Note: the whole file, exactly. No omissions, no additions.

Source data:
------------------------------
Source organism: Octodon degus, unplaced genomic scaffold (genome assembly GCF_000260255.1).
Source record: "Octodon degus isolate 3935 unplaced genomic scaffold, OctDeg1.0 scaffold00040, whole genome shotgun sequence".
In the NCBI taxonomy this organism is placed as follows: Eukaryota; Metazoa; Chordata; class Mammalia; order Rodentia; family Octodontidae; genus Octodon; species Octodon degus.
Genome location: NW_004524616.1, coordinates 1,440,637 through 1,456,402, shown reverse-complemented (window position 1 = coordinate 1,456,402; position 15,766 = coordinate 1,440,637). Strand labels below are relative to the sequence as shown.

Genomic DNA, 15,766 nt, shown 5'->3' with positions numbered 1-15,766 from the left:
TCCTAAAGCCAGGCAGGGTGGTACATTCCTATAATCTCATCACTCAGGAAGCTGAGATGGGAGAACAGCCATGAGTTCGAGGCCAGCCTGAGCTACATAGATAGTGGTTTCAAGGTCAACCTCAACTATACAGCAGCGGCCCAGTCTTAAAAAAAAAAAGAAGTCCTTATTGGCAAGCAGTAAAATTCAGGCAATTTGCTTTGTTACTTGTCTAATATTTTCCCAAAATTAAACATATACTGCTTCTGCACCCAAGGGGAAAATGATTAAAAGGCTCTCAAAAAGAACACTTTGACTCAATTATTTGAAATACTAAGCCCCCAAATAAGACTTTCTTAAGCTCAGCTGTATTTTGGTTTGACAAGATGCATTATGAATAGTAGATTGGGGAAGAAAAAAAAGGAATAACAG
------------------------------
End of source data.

Source organism: Octodon degus, unplaced genomic scaffold (genome assembly GCF_000260255.1).
Source record: "Octodon degus isolate 3935 unplaced genomic scaffold, OctDeg1.0 scaffold00040, whole genome shotgun sequence".
In the NCBI taxonomy this organism is placed as follows: Eukaryota; Metazoa; Chordata; class Mammalia; order Rodentia; family Octodontidae; genus Octodon; species Octodon degus.
Genome location: NW_004524616.1, coordinates 1,440,637 through 1,456,402, shown reverse-complemented (window position 1 = coordinate 1,456,402; position 15,766 = coordinate 1,440,637). Strand labels below are relative to the sequence as shown.

Genomic DNA, 15,766 nt, shown 5'->3' with positions numbered 1-15,766 from the left:
TCCTAAAGCCAGGCAGGGTGGTACATTCCTATAATCTCATCACTCAGGAAGCTGAGATGGGAGAACAGCCATGAGTTCGAGGCCAGCCTGAGCTACATAGATAGTGGTTTCAAGGTCAACCTCAACTATACAGCAGCGGCCCAGTCTTAAAAAAAAAAAGAAGTCCTTATTGGCAAGCAGTAAAATTCAGGCAATTTGCTTTGTTACTTGTCTAATATTTTCCCAAAATTAAACATATACTGCTTCTGCACCCAAGGGGAAAATGATTAAAAGGCTCTCAAAAAGAACACTTTGACTCAATTATTTGAAATACTAAGCCCCCAAATAAGACTTTCTTAAGCTCAGCTGTATTTTGGTTTGACAAGATGCATTATGAATAGTAGATTGGGGAAGAAAAAAAAGGAATAACAG